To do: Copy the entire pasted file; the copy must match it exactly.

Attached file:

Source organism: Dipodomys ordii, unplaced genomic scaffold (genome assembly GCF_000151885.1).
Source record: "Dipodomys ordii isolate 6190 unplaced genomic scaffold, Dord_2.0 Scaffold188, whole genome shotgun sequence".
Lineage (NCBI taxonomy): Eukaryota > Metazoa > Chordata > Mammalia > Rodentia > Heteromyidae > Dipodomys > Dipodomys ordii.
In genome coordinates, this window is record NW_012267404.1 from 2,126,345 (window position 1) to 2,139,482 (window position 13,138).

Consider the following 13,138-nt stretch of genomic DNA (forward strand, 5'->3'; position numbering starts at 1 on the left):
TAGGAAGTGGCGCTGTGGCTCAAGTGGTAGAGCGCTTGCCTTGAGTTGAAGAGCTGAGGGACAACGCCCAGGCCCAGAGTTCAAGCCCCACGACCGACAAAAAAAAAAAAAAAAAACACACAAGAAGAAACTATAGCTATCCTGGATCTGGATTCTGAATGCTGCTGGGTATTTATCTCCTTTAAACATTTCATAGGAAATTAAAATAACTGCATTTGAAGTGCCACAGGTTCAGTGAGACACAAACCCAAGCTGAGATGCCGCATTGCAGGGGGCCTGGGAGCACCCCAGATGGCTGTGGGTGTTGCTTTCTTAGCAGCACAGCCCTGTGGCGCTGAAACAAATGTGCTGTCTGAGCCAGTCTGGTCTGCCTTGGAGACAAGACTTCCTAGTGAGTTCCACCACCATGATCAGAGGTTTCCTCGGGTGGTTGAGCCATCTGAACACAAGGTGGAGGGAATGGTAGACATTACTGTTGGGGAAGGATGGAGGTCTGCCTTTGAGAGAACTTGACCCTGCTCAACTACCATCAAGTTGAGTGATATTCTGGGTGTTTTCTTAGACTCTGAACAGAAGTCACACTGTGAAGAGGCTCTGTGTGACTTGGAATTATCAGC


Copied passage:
Source organism: Dipodomys ordii, unplaced genomic scaffold (genome assembly GCF_000151885.1).
Source record: "Dipodomys ordii isolate 6190 unplaced genomic scaffold, Dord_2.0 Scaffold188, whole genome shotgun sequence".
Lineage (NCBI taxonomy): Eukaryota > Metazoa > Chordata > Mammalia > Rodentia > Heteromyidae > Dipodomys > Dipodomys ordii.
In genome coordinates, this window is record NW_012267404.1 from 2,126,345 (window position 1) to 2,139,482 (window position 13,138).

Consider the following 13,138-nt stretch of genomic DNA (forward strand, 5'->3'; position numbering starts at 1 on the left):
TAGGAAGTGGCGCTGTGGCTCAAGTGGTAGAGCGCTTGCCTTGAGTTGAAGAGCTGAGGGACAACGCCCAGGCCCAGAGTTCAAGCCCCACGACCGACAAAAAAAAAAAAAAAAAACACACAAGAAGAAACTATAGCTATCCTGGATCTGGATTCTGAATGCTGCTGGGTATTTATCTCCTTTAAACATTTCATAGGAAATTAAAATAACTGCATTTGAAGTGCCACAGGTTCAGTGAGACACAAACCCAAGCTGAGATGCCGCATTGCAGGGGGCCTGGGAGCACCCCAGATGGCTGTGGGTGTTGCTTTCTTAGCAGCACAGCCCTGTGGCGCTGAAACAAATGTGCTGTCTGAGCCAGTCTGGTCTGCCTTGGAGACAAGACTTCCTAGTGAGTTCCACCACCATGATCAGAGGTTTCCTCGGGTGGTTGAGCCATCTGAACACAAGGTGGAGGGAATGGTAGACATTACTGTTGGGGAAGGATGGAGGTCTGCCTTTGAGAGAACTTGACCCTGCTCAACTACCATCAAGTTGAGTGATATTCTGGGTGTTTTCTTAGACTCTGAACAGAAGTCACACTGTGAAGAGGCTCTGTGTGACTTGGAATTATCAGC